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Who do you plan to relocate?

Job interviews are full of bias. Very often, it’s unconscious. Companies want to be fair. They don’t often realize where they may be biased. That’s where rules around interviewing come in. There are certain laws in place to help minimize bias in the job search process. These laws are to protect the job seeker.

For example, a company is not allowed to ask your age. We can all agree that this is a good thing. When we’re interviewing, it feels like we’re always too old or too young for a job. But, keeping our age a secret helps us to be considered – based on our skills and work experience.

Two other questions employers are not allowed to ask are: Are you married? Do you have children?

This may seem strange. Perhaps the interviewer just wants to get to know more about a person. The problem is, there is quite a bit of bias that can be introduced through these questions. And, it has nothing to do with your skills or work experience.

You may wonder what bias could be created. Sometimes, a hiring manager loves it if you are single with no children. They might think that you can work long hours. Other times, a hiring manager may worry that with so few commitments, a single person can pick up and leave more easily. There are also times when, if you have no children, the hiring manager may wonder if you will start having children soon and may be out on parental leave.

These guesses are assumptions. And, they may have no connection to reality. A single person can be just as distracted as a person with children. Or, a person with children can work just as hard as someone who is single. This is why these questions are both inappropriate and illegal in the job interview.

Unfortunately, a shocking number of companies are finding a way to ask these questions. They’re packaging it up with relocation. In the very first phone screen, many companies will ask out of town candidates about relocation. But, they don’t ask, “Will you relocate?” Instead, they say, “So, when it comes to relocation, what exactly will you be relocating? I mean, will you be relocating alone, or will some other family members be relocating with you?”

These questions are all getting at two issues: Are you married? Do you have children?

This question is unnecessary. It flies in the face of laws in place to make the job search process fairer. And, it happens often. When asked this question, the job seeker is left with few choices. You can answer and stay in the running for the job. Or, you can refuse to answer and be perceived as difficult.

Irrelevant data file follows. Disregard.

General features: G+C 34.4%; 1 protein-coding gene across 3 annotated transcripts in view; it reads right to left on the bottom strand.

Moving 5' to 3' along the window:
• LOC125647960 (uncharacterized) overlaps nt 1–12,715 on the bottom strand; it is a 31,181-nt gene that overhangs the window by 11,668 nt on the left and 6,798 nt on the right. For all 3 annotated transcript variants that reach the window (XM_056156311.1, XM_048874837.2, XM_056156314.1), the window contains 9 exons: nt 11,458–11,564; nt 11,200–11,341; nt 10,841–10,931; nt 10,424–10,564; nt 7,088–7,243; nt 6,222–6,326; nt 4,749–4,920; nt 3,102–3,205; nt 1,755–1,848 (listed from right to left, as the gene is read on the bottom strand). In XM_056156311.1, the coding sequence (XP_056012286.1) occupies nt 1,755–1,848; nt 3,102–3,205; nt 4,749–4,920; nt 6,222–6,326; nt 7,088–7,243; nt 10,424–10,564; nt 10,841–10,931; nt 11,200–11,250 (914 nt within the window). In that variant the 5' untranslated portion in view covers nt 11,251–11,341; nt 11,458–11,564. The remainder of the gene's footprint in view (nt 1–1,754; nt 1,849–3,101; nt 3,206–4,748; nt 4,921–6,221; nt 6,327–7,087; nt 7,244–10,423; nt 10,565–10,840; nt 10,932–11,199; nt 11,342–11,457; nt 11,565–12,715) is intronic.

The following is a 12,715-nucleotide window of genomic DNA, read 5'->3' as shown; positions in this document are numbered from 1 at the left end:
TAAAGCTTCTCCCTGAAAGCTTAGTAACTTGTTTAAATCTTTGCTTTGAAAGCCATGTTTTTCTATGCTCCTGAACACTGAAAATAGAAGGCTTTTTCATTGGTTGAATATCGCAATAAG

If you are asked questions like this, you may want to consider sharing your experience on the public forum Glassdoor.com. Glassdoor allows you to share feedback about your interview experience.

I hope these tips have helped you. Visit CopelandCoaching.com to find more tips to improve your job search. If I can be of assistance to you, don’t hesitate to reach out to me here.

Also, be sure to subscribe to my Copeland Coaching Podcast on Apple Podcasts or Stitcher where I discuss career advice every Tuesday! If you’ve already heard the podcast and enjoy it, please consider leaving a review in iTunes or Stitcher.

Happy hunting!

Angela Copeland
@CopelandCoach

 

The Interview Feedback Loop

I’ve been talking to a number of job seekers lately about illegal interview questions. They keep coming up, and I keep asking myself why that is. When you’re a job seeker, you may not realize how common illegal questions are because you’re interviewing for only one or two jobs at a time. But, surprisingly, they’re popping up in job interviews quite a bit.

Common illegal questions include: What is your marital status? How many children do you have? Are you planning to have more children? How old are you?

Honestly, it’s hard to understand why these questions are coming up. I have wondered how hiring managers don’t seem to know what not to ask. And, I’ve wondered why they’re even asking at all.

In some cases, the hiring manager may be simply trying to make small talk. They may be trying to get to know you. But, it’s really hard to say. In some cases, the hiring manager is clearly asking the question for unethical reasons. But, in other cases, someone may have been trying to make casual conversation and may have unknowingly stumbled into murky waters.

So, why does it keep happening? My best guess is this. Hiring managers are rarely trained on what not to ask. Human resources often assumes that in today’s day in age, we all know what not to ask. Then, when the hiring manager does ask these questions, the candidate doesn’t react negatively. The reason is this. If you want the job, you don’t get upset by a potentially off-putting question. That’s a fast way to eliminate yourself from the candidate pool. So, the hiring manager gets no feedback in the moment. After the hiring process, if you’re not selected, you have little to no interaction with the company. You are at times lucky to get an automated rejection email for your time.